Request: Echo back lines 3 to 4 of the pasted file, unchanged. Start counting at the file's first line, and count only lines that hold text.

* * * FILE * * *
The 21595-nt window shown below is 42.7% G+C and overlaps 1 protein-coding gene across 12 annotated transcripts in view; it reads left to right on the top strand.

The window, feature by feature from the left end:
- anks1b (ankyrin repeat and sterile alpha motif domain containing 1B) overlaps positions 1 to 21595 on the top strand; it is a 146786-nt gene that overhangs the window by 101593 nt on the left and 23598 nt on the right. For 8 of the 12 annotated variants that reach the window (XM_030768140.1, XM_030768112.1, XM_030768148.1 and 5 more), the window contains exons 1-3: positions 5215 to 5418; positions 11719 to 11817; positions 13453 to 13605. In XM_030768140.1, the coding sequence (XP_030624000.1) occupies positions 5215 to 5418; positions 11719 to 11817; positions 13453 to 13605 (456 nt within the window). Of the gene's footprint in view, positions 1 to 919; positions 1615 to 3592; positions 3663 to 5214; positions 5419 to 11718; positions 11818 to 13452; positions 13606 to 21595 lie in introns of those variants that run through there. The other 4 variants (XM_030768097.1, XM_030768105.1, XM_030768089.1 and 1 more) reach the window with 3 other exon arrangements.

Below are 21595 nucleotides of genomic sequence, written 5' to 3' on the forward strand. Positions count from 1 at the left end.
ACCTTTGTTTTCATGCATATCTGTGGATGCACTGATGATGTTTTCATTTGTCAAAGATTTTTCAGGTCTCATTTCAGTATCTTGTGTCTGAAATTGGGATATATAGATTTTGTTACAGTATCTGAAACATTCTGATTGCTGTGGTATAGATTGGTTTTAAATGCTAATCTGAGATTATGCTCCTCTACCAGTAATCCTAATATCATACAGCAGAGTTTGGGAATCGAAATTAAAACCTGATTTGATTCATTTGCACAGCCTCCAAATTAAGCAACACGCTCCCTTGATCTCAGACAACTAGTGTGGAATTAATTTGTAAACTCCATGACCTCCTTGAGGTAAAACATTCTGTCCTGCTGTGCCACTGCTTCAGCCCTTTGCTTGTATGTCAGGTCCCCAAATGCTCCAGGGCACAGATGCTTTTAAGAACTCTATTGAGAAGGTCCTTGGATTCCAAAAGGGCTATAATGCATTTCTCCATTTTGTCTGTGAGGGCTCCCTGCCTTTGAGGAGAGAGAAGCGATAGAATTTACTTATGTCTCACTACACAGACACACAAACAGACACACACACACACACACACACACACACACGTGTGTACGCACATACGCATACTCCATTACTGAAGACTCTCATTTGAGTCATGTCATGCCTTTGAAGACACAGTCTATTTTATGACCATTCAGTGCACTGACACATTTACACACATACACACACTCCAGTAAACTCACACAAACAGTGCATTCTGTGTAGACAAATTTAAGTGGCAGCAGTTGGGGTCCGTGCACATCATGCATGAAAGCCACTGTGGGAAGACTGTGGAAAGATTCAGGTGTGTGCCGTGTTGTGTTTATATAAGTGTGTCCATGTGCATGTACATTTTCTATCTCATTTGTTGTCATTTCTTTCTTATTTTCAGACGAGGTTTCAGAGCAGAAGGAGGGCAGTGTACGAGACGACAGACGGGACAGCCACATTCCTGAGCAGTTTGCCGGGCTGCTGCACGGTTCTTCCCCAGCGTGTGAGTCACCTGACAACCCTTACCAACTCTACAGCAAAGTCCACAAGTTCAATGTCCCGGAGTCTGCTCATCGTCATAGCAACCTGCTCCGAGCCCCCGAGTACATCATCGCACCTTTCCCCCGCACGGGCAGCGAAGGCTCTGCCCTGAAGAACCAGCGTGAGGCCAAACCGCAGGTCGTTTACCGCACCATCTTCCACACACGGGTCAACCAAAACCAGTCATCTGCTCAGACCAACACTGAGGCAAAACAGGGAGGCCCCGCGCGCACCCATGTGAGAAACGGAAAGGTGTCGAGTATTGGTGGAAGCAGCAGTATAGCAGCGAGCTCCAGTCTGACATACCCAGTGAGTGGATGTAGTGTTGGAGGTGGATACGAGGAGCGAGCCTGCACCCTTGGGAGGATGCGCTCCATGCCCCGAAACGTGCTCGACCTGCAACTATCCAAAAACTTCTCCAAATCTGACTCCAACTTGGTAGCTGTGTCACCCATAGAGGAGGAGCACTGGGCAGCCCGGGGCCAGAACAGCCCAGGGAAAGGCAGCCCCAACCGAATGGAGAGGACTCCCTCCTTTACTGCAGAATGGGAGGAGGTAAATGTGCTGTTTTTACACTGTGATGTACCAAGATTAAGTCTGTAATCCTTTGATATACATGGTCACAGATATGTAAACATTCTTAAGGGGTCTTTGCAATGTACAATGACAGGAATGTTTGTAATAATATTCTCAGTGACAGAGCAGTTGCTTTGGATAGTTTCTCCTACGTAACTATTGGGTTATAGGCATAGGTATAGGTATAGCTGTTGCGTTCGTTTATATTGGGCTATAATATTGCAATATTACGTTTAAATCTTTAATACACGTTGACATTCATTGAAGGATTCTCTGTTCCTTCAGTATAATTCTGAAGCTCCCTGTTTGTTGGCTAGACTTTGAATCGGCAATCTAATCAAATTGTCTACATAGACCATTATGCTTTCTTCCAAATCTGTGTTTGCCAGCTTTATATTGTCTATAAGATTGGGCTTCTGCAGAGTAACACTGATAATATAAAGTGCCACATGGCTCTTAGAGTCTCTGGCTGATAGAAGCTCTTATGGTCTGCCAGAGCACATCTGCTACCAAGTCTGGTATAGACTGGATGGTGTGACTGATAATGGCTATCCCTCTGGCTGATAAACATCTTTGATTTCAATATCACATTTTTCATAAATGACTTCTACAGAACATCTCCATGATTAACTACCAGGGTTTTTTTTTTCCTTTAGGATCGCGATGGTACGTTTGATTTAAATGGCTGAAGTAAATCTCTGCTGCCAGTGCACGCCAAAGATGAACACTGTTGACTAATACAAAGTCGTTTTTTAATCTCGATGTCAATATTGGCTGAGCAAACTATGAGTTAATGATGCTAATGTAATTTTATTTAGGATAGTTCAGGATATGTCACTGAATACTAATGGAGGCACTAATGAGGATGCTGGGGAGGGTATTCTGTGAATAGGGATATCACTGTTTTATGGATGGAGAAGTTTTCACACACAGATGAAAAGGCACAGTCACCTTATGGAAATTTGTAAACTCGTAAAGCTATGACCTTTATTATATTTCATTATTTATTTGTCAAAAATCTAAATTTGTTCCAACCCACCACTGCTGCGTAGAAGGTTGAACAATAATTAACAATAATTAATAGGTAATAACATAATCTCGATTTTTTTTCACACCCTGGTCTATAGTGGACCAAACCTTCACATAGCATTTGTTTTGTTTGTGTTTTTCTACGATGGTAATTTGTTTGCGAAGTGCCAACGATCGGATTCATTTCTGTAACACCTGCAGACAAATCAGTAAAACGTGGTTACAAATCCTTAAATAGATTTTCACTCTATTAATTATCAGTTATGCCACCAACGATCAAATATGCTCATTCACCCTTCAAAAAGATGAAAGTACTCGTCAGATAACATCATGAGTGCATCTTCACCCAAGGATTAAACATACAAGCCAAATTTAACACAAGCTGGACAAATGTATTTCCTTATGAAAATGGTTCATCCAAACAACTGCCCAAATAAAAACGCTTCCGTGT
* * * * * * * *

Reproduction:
- anks1b (ankyrin repeat and sterile alpha motif domain containing 1B) overlaps positions 1 to 21595 on the top strand; it is a 146786-nt gene that overhangs the window by 101593 nt on the left and 23598 nt on the right. For 8 of the 12 annotated variants that reach the window (XM_030768140.1, XM_030768112.1, XM_030768148.1 and 5 more), the window contains exons 1-3: positions 5215 to 5418; positions 11719 to 11817; positions 13453 to 13605. In XM_030768140.1, the coding sequence (XP_030624000.1) occupies positions 5215 to 5418; positions 11719 to 11817; positions 13453 to 13605 (456 nt within the window). Of the gene's footprint in view, positions 1 to 919; positions 1615 to 3592; positions 3663 to 5214; positions 5419 to 11718; positions 11818 to 13452; positions 13606 to 21595 lie in introns of those variants that run through there. The other 4 variants (XM_030768097.1, XM_030768105.1, XM_030768089.1 and 1 more) reach the window with 3 other exon arrangements.

Below are 21595 nucleotides of genomic sequence, written 5' to 3' on the forward strand. Positions count from 1 at the left end.